Acuña and Albies both signed lengthy extensions in 2019. Olson’s extension was announced as soon as he was acquired on March 15. Later during the 2022 season, Riley, Harris and Strider each agreed to lengthy extensions. 

That core of players will impact the Braves throughout the 2020s.

“A lot of millions of dollars helps, as a starting point,” Anthopoulos said with a laugh, when asked about his ability to execute these contracts. “I am grateful, really grateful, that these players have chosen to be here, that they have chosen to stay. 

“You don’t even get the plan off the ground unless there’s a desire for the players to be here. And that’s a reflection of all the employees who are here who have made it a great place to play.

“On-field success is absolutely important and is a part of it. But (second), all of the support staff, the clubhouse staff, the travel, the trainers, people who deal with families, people who touch these players day in and day out—they make it a great place to play. And then you factor in our fanbase. We’re selling out every night. I hear it all the time from players: ‘This place is a great place to be.’ The energy is amazing.”

But it’s been Anthopoulos’ guiding hand and decision-making, which he has honed in more than 20 years in baseball, that has led to consistent on-field success in Atlanta.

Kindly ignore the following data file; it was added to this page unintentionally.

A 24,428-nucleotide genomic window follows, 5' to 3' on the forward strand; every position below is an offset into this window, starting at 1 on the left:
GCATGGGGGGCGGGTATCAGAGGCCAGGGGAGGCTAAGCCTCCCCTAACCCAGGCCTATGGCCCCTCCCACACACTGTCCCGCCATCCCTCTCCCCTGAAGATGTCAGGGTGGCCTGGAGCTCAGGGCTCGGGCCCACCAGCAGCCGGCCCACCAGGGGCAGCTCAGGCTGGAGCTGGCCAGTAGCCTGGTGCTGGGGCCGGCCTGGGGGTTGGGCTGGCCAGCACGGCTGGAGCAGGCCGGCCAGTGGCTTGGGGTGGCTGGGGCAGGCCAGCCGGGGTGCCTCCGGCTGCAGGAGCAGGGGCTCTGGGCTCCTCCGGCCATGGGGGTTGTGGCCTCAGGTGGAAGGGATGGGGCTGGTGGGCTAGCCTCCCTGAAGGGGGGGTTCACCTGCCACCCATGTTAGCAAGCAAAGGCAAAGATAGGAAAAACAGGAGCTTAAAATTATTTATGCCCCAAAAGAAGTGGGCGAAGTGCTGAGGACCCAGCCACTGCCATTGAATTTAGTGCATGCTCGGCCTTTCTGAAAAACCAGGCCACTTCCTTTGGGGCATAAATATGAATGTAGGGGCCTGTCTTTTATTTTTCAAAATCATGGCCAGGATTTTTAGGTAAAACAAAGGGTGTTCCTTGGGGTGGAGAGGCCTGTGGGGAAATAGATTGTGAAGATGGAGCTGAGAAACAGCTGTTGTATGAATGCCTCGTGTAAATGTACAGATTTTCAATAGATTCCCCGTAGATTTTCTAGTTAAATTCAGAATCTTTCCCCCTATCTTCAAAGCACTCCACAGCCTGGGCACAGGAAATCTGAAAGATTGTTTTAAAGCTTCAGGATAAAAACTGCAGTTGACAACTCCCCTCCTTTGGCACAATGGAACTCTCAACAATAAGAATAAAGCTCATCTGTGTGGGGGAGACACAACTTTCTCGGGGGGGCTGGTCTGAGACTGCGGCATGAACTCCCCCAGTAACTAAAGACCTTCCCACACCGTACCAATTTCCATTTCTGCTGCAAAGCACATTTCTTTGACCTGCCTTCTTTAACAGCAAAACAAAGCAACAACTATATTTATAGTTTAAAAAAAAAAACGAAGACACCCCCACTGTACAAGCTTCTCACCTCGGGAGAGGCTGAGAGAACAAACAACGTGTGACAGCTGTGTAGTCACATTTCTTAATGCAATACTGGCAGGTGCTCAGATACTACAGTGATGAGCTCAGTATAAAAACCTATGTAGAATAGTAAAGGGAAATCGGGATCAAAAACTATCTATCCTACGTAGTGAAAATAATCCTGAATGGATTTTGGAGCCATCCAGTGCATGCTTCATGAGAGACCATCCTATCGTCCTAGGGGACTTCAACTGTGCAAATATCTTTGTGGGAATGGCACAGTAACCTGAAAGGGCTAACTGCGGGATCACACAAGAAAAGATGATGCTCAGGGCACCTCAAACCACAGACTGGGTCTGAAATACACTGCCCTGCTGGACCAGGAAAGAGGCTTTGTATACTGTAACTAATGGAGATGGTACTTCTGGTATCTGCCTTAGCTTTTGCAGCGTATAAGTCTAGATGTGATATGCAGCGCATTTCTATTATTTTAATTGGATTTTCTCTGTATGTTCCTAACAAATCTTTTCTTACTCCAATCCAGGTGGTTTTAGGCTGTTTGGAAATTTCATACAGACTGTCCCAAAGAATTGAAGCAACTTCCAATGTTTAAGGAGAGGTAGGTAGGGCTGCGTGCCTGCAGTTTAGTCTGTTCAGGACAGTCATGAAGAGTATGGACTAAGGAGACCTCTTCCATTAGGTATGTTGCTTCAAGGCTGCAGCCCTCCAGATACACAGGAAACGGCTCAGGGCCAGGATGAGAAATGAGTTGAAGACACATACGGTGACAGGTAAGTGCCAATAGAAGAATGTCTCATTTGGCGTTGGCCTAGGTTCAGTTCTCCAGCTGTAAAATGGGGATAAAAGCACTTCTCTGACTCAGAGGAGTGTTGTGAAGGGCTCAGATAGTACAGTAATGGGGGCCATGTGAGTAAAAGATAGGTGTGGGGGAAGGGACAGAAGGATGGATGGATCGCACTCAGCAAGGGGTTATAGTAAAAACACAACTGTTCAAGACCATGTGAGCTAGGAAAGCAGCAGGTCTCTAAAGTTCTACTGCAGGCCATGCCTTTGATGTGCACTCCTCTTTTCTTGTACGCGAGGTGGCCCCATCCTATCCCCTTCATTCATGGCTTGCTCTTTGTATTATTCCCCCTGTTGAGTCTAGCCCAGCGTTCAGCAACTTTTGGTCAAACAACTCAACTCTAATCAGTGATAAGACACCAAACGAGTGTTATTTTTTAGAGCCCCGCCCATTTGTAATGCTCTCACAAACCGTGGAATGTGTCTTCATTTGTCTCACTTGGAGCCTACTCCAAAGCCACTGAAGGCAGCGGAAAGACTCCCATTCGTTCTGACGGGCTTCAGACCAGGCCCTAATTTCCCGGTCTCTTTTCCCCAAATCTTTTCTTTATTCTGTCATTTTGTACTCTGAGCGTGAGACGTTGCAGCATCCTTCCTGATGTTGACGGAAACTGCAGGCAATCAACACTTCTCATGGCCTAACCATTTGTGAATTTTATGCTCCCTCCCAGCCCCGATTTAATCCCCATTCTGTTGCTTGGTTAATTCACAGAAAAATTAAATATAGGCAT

As much as the awards and hardware, Anthopoulos thinks about the little moments. He thinks about Travis d’Arnaud keeping things light when the Braves were struggling early in 2022, falling down in the batter’s box after getting plunked by a 52 mph “fastball” from Dee Gordon in a 14-3 game against the Marlins. 

Or about Georgia native Harris making his MLB debut in Atlanta, and the pride that came along with it. Or when Swanson brought in champagne and acknowledged every player’s contribution to the team throughout the year the day after the team clinched the division. 

While the Braves didn’t find the postseason success they sought, the club has a lot to be proud of—and a lot to look forward to..

“Obviously, we didn’t go as deep as we wanted to,” Anthopoulos said. “But aside from that, there were so many amazing things that happened to us this season . . . 

“I think 2022, I know it didn’t result in a World Series, but to me it was one of the most impactful seasons we’ve had here in a long time.” 


Core More Years!

Braves general manager Alex Anthopoulos has ensured payroll stability in Atlanta by locking in six members of his team’s young core to contract extensions that buy out arbitration and free agent years. Those six extensions are listed below in chronological order.

Extension date Player Years Dollars
April 2, 2019 Ronald Acuña Jr. 8 $100M
April 11, 2019 Ozzie Albies 7 $35M
March 15, 2022 Matt Olson 8 $168M
Aug. 1, 2022 Austin Riley 10 $212M
Aug. 16, 2022 Michael Harris II 8 $72M
Oct. 10, 2022 Spencer Strider 6 $75M

This strategy of locking up core young players with contract extensions was first popularized by Cleveland GM John Hart in the 1990s when he built the Indians into two-time American League champions in 1995 and 1997. 

The core players extended by Hart included Sandy Alomar Jr., Carlos Baerga, Albert Belle, Kenny Lofton, Charles Nagy and Jim Thome.